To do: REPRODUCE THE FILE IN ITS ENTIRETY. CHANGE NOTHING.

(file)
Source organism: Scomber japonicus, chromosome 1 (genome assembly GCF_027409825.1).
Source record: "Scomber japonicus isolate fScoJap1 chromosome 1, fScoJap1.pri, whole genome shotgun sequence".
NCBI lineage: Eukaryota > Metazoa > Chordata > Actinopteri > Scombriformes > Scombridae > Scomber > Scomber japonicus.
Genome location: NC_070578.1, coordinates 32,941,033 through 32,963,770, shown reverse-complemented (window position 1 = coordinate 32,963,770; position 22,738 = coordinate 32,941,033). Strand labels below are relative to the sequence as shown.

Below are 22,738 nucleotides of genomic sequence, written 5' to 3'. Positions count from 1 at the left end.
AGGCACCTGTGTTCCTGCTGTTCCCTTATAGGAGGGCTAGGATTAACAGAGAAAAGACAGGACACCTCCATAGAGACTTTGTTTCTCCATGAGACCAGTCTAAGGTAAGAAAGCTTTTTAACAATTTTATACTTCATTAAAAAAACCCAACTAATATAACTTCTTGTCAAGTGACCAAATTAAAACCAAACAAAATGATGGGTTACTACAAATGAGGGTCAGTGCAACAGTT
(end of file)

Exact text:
Source organism: Scomber japonicus, chromosome 1 (genome assembly GCF_027409825.1).
Source record: "Scomber japonicus isolate fScoJap1 chromosome 1, fScoJap1.pri, whole genome shotgun sequence".
NCBI lineage: Eukaryota > Metazoa > Chordata > Actinopteri > Scombriformes > Scombridae > Scomber > Scomber japonicus.
Genome location: NC_070578.1, coordinates 32,941,033 through 32,963,770, shown reverse-complemented (window position 1 = coordinate 32,963,770; position 22,738 = coordinate 32,941,033). Strand labels below are relative to the sequence as shown.

Below are 22,738 nucleotides of genomic sequence, written 5' to 3'. Positions count from 1 at the left end.
AGGCACCTGTGTTCCTGCTGTTCCCTTATAGGAGGGCTAGGATTAACAGAGAAAAGACAGGACACCTCCATAGAGACTTTGTTTCTCCATGAGACCAGTCTAAGGTAAGAAAGCTTTTTAACAATTTTATACTTCATTAAAAAAACCCAACTAATATAACTTCTTGTCAAGTGACCAAATTAAAACCAAACAAAATGATGGGTTACTACAAATGAGGGTCAGTGCAACAGTT